Another of Richard's teammates in St. Louis that year, the catcher Keith McDonald, actually outdid him: McDonald hit homers in his first two major-league at-bats. Their teammates started asking them, joking, what was in the water down in Memphis.
Chris Richard never did steroids. He broke into the majors when it seemed like everyone else did. Later in the interview, things he says make it clear that steroids killed far more non-users than it will ever kill users. It has been the death of many careers like Richard's. Those other guys were bulking up at superhuman rates while players like Richard were lifting weights like humans. And it cost them. It killed them. They were mortals among miracles of medicine.
Richard was traded to Baltimore not long after hitting that first homer in 2000. The Cards needed a relief pitcher, so they dealt Richard for Mike Timlin. He hit 13 more homers for the Orioles in just 199 at-bats, and hit 15 more the next season as a regular left fielder.
Then he had to have shoulder surgery. Then he had to have two more shoulder surgeries. Major ones. Capsule, labrum, the whole thing. After the last of those surgeries, in 2003, doctors told him that if he ever wanted to be able to play catch with his son he ought to retire. His shoulder was a mess.
But he didn't have a son. Or a wife. Or anything other than baseball. "You have to make a lot of personal sacrifices in order to play this game," he says. "But there is so much lost. You sacrifice weddings, family, your relationships. Back in the day, there were players who wouldn’t see their kids being born."
Sacrifices: Deaths. You trade in births for deaths. Ultimately your own.
After they told him to quit, "I went through a really tough time. Up to that point, baseball was everything. I had been looking at it as: This is my life. My existence is based on my performance. My value is based on how well I do. That’s a terrible way to live. It’ll make you crazy."
But he wanted to play again. He wasn't ready to die. He came back in 2005, reborn as a first baseman. He wound up hitting 115 more home runs over six Triple-A seasons. He even made it back to the majors with the Rays in 2009. One more cup of coffee, as Bob Dylan might put it. He got 19 at-bats in place of the injured Carlos Pena, toward the end of a lost season in Tampa. Didn't hit well. Made a costly throwing error against the Yankees right after his callup. You don't get much of a chance to prove yourself in the majors. "It’s a cutthroat business, I’ll just say that," Richard says, after trying out several other ways of saying it and then discarding them.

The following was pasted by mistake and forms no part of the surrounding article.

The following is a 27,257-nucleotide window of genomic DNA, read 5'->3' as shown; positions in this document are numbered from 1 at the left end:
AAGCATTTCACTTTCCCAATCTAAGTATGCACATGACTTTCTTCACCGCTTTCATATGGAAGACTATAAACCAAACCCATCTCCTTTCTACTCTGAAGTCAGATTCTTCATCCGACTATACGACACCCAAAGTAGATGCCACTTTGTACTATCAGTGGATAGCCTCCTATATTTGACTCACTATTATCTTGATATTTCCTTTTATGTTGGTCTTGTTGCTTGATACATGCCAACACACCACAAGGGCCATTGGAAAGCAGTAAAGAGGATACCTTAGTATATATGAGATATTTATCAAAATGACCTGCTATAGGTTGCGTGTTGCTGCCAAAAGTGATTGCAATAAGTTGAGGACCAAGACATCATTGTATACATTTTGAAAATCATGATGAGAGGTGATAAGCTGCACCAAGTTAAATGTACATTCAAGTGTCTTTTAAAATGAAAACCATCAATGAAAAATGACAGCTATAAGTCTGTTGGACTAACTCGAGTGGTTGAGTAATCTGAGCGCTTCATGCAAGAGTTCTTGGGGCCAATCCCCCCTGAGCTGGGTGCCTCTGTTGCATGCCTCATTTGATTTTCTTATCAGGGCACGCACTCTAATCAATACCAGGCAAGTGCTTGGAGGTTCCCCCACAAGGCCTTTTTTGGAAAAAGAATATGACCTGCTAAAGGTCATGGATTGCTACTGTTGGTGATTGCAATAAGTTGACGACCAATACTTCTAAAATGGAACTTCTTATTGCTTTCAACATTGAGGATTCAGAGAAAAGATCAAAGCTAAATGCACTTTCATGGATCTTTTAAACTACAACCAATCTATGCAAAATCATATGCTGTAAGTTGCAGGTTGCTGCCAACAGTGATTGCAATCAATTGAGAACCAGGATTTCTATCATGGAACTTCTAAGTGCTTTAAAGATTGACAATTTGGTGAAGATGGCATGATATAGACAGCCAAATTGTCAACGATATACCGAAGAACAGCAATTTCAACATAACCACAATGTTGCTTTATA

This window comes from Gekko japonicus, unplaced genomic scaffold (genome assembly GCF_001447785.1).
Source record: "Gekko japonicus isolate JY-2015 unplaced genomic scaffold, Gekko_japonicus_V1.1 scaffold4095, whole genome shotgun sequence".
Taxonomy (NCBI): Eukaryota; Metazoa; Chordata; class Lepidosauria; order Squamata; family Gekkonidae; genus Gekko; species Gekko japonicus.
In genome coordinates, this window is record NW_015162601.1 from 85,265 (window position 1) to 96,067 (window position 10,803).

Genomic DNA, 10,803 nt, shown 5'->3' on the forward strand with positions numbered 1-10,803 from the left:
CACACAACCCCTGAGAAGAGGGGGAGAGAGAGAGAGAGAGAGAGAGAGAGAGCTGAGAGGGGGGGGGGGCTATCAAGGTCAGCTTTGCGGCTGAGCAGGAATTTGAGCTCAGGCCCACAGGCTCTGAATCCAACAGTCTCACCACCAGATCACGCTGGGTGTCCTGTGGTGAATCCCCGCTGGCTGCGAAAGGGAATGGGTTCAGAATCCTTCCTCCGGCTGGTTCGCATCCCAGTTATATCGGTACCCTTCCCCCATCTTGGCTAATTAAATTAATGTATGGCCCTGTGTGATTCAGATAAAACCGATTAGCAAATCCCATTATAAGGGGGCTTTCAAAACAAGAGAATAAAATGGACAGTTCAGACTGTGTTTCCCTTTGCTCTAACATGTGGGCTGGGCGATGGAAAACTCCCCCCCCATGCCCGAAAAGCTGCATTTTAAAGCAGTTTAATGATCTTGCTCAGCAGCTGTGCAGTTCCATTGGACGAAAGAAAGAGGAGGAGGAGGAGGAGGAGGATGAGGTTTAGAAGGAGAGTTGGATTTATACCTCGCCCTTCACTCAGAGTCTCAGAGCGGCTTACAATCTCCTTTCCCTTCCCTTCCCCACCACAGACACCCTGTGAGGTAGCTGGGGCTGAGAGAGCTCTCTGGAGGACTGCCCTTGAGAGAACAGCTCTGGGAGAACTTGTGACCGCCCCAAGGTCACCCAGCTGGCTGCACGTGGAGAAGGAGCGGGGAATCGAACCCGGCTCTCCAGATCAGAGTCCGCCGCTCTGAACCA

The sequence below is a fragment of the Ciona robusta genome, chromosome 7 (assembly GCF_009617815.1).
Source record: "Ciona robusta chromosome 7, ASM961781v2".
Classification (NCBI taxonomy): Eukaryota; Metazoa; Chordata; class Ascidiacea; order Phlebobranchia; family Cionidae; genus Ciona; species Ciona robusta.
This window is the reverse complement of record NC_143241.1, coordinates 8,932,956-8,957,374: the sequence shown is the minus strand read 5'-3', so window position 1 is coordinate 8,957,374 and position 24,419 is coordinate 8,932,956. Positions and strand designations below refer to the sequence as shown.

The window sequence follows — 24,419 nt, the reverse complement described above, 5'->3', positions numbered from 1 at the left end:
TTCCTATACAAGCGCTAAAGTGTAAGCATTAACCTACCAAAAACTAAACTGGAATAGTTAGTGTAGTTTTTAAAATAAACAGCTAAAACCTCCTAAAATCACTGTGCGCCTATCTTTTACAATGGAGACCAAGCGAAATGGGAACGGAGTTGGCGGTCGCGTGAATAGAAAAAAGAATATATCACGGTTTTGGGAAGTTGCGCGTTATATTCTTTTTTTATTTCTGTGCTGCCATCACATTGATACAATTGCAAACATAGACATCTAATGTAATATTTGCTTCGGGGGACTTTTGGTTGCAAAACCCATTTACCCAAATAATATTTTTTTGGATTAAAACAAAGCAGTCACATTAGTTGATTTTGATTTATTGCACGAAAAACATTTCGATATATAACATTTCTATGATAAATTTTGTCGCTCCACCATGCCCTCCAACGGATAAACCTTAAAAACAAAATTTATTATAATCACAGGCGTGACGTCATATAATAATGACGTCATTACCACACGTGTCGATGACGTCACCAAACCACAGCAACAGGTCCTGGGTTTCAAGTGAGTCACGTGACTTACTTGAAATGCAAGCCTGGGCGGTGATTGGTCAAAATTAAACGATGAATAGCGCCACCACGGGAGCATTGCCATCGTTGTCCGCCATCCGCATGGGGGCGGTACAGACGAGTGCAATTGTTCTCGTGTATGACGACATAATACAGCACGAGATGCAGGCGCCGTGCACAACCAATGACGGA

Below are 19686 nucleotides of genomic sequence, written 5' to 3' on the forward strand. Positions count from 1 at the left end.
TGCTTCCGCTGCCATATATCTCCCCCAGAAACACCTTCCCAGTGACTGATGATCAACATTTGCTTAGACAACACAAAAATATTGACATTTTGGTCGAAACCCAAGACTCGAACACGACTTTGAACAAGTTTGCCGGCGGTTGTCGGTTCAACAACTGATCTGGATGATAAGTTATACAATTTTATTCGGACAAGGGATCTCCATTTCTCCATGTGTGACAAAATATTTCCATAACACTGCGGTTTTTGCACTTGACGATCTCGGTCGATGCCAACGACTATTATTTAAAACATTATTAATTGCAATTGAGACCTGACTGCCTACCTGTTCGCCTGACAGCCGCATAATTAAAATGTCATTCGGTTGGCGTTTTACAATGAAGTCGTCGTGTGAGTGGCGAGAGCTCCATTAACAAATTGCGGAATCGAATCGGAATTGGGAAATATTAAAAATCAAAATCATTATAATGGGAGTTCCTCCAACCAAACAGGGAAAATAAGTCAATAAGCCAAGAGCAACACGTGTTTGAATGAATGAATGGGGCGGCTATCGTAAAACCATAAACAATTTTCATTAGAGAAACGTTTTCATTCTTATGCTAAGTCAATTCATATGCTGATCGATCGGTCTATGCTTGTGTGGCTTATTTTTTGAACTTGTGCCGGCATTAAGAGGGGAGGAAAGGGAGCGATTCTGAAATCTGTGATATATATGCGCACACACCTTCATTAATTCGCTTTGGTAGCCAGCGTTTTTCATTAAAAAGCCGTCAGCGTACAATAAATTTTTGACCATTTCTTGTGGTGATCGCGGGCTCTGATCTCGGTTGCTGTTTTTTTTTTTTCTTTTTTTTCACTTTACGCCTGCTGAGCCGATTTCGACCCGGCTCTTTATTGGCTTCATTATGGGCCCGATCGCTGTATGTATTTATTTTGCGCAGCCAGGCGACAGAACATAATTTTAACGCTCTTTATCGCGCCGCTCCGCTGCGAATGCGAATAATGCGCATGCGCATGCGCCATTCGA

During his years in Durham, Richard has occasionally guested at private baseball lessons with his teammate and friend, Elliot Johnson. He has also volunteered as a mentor to ballplayers from North Carolina Central University. He likes teaching. It's no wonder: He's a natural. He's friendly. He's patient. He understands kids. He says you get results if you make learning skills so fun that the kids are nearly tricked into acquiring them.
So he's starting the Durham Baseball Academy in a building right near the old Durham Athletic Park. The website, www.durhambaseballacademy.com, isn't up yet, but it will be soon. Richard will offer private, 50-minute lessons in an indoor space, using tees and the Richard family's patented Personal Pitcher. Maybe he'll break out the WebGlov, too, for some fun fielding challenges. Ages 8-18 are welcome, he says.
What else? He spent part of the off-season trying to get grass to grow in his yard. This spring, you'll hear him on Durham Bulls radio broadcasts occasionally, offering color commentary alongside play-by-play man Neil Solondz. He'll be a natural at that, too.
He is a fixture at the DBAP, the closest thing the Bulls have to a franchise face (other than Wool E. Bull, whose face isn't real). Happy to sign autographs, do those ads, go to Fanfest. It's hard not to see him at first base. It will be hard not to see him fall behind in the count, say 1-2, with runners on the corners; step out of the batter's box and walk away, showing the comforting No. 27 on the back of his jersey; take a couple of practice swings, a deep breath, a decision to shorten his swing; be patient. Usually, it seemed, he worked the count back to 3-2, waited for the runner on first to break for second, and then singled, sagely, shrewdly, right through the hole to drive in a run. Or he would launch one of his Richard-the-Lionhearted three-run homers into the right-field seats.
So if the Rays don't call him and ask him to suit up again, will he miss it when he shows up to the DBAP—but not to play?
"I think I’ll be alright. It might be different when it happens. There’s a family there. It should be okay—I think. We’ll see." He laughs a little, listening to himself edit himself, then sips his cup of coffee.
Fanfest is today and tomorrow at the DBAP, from 11 a.m.—2 p.m. Visit www.durhambulls.com for more information.